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The yearly greenhouse-gas pollution of the $40 billion per year marijuana industry is responsible for about 3% of all electricity use or 8% of household use. Indoor growers use high-intensity lights that are 500 times more powerful that a standard reading lamp. They also use several other high energy industrial practices. The closest comparison for these massive, industrial-style grow facilities are data centers, which consume about two percent of the nation’s electric power.
by Tracey de Morsella, Green Economy Post
It turns out that grass (Marijuana) is not all that green, particularly if it is grown indoors. Evan Mills, Ph. D, a longtime energy analyst at the U.S. Department of Energy’s Lawrence Berkeley National Laboratory, last week released his independent study that examined the carbon footprint of the indoor marijuana industry.
In his report, Energy Up in Smoke: The Carbon Footprint of Indoor Cannabis, Mills reports that indoor Marijuana production, considered the largest cash crop in the U.S., with an annual production value estimated at about $40 billion, uses 1% of the nation’s entire electricity consumption. This comes to energy expenditures of $5 billion per year. This is due to the fact that Cannabis production has for the most part shifted indoors, were it is out-of-sight of law enforcement. This is particularly the case in California, which is the top producer among the 17 states to allow cultivation for medical purposes, where medical marijuana growers use high-intensity lights. These lights are usually reserved for operating rooms that are 500 times more powerful that a standard reading lamp.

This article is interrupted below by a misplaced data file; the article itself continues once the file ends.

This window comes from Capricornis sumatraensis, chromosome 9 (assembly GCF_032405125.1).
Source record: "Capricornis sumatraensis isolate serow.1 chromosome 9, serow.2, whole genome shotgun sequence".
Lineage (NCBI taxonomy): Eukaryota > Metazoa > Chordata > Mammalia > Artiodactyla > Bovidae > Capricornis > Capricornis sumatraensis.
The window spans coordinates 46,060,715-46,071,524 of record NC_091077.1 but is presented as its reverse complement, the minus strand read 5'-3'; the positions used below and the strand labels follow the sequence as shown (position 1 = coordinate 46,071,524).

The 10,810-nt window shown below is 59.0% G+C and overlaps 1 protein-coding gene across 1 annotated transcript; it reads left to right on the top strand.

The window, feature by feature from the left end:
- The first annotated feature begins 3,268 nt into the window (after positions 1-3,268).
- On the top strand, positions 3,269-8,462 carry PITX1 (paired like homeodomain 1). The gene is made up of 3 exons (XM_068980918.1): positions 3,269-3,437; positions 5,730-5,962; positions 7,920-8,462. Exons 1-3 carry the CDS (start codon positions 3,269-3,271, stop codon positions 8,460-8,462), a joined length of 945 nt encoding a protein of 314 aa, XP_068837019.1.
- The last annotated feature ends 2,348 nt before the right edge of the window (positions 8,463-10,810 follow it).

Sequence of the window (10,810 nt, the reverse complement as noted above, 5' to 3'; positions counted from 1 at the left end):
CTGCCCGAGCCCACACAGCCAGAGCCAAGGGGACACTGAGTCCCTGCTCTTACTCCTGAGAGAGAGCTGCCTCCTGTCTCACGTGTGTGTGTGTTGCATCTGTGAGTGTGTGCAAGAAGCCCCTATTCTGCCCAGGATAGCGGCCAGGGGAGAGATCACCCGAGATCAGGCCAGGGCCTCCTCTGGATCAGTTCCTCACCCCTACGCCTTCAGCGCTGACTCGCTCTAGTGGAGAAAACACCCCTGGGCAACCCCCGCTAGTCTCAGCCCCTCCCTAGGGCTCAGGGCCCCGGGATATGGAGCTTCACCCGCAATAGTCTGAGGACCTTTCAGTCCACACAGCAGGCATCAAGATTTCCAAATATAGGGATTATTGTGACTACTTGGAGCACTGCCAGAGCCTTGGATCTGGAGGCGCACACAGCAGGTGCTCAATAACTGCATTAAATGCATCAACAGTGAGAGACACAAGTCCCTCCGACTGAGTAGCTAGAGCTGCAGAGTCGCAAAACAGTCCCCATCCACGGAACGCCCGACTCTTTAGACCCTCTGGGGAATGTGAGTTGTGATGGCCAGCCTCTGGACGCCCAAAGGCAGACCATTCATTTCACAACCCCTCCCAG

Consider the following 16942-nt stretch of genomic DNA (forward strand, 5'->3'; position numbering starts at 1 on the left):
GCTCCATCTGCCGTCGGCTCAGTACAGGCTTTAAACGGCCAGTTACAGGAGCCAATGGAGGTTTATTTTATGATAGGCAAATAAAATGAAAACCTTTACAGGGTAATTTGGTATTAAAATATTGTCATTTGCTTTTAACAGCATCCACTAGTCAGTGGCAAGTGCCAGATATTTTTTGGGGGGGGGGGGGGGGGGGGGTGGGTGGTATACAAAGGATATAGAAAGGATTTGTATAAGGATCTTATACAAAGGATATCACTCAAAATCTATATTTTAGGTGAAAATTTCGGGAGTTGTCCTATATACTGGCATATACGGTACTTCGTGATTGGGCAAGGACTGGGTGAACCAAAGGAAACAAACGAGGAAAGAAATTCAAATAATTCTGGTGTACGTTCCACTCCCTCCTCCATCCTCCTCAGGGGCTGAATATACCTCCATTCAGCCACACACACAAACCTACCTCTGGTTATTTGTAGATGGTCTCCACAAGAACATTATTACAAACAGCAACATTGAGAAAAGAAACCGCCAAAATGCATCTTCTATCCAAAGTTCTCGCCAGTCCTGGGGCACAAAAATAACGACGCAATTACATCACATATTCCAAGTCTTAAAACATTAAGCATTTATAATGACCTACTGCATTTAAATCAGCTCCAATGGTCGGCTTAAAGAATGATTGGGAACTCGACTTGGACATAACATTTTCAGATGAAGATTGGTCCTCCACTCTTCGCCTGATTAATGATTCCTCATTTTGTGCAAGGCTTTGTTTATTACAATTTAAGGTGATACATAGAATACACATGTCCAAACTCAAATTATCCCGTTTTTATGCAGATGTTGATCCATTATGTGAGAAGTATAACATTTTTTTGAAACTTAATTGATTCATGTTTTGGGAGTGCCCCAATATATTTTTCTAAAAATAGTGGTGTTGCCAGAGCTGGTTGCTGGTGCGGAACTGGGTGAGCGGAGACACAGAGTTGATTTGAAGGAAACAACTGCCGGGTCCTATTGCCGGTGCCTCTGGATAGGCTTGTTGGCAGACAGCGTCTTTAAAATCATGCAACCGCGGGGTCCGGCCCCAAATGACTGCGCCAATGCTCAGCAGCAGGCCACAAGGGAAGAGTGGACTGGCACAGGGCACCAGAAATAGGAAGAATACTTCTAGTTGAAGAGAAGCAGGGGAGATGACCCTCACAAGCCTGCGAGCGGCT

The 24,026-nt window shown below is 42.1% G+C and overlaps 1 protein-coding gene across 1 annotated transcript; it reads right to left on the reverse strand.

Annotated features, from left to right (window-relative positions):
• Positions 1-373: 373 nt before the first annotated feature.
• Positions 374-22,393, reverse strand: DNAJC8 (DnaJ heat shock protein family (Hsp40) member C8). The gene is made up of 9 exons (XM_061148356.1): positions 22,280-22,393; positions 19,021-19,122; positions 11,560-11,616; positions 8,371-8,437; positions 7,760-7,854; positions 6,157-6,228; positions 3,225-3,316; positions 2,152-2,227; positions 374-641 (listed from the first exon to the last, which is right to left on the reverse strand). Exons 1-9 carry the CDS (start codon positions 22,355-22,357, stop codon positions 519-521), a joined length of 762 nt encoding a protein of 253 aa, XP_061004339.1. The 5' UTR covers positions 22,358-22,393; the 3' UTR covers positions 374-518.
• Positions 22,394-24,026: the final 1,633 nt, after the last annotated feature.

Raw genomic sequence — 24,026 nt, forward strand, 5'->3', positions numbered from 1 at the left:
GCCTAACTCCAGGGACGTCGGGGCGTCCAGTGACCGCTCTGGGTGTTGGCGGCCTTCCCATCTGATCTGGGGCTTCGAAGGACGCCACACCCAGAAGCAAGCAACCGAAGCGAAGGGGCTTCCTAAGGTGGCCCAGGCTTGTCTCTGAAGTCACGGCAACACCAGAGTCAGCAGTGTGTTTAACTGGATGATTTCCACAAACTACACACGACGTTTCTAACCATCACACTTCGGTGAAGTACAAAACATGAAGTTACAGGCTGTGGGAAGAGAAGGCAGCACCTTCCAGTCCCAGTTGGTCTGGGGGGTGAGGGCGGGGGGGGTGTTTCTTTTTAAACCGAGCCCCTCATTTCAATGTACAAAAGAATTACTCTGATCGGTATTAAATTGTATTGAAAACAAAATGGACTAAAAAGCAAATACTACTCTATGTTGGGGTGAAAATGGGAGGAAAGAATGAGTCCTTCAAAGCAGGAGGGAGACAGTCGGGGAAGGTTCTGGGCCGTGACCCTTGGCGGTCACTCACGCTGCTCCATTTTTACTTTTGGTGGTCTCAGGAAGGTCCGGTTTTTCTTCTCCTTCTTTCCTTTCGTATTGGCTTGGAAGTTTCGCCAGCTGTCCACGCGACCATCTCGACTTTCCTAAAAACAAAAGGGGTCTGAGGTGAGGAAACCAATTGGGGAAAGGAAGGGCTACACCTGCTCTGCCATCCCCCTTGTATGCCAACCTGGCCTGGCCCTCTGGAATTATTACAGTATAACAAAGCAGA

Also driving the large energy requirements are 30 hourly air changes (6 times the rate in high-tech laboratories, and 60 times the rate in a modern home). The closest comparison for these massive, industrial-style grow facilities are data centers, which consume about two percent of the nation’s electric power.
“The yearly greenhouse-gas pollution”, Mills wrote. “the practice is responsible for about 3% of all electricity use or 8% of household use.
Marijuana production has raised other environmental concerns. Each Marijuana plant said to need between 3 and 5 gallons of water per day to grow to fruition, which significantly raises its carbon footprint. The Bay Citizen, a San Francisco publication, reported last year on the risk of pot being tainted with pesticides used by growers. Even though 17 states allow growing Marijuana for medical purposes, it is a controlled substance under federal law and U.S. regulatory agencies do not supervise how it is grown or monitor the pesticides used in its cultivation. Mills also notes that marijuana growers often raise indoor carbon dioxide levels to four-times natural levels to boost plant growth.
Broken down to the individual level, one Cannabis cigarette represents 2 pounds of CO2 emissions, an amount equal to running a 100-watt light bulb for 17 hours with average U.S. electricity. It has the greenhouse gas impact of driving 15 miles in a 44-mile-per-gallon car.
Mills, a member of the U.N. Intergovernmental Panel on Climate Change, compiled his data from open literature and interviews with horticultural equipment retailers. He conducted the study quantify a previously undocumented component of energy demand in the United States, to understand the underlying technical drivers, and to establish baseline impacts in terms of energy use, costs, and greenhouse-gas emissions.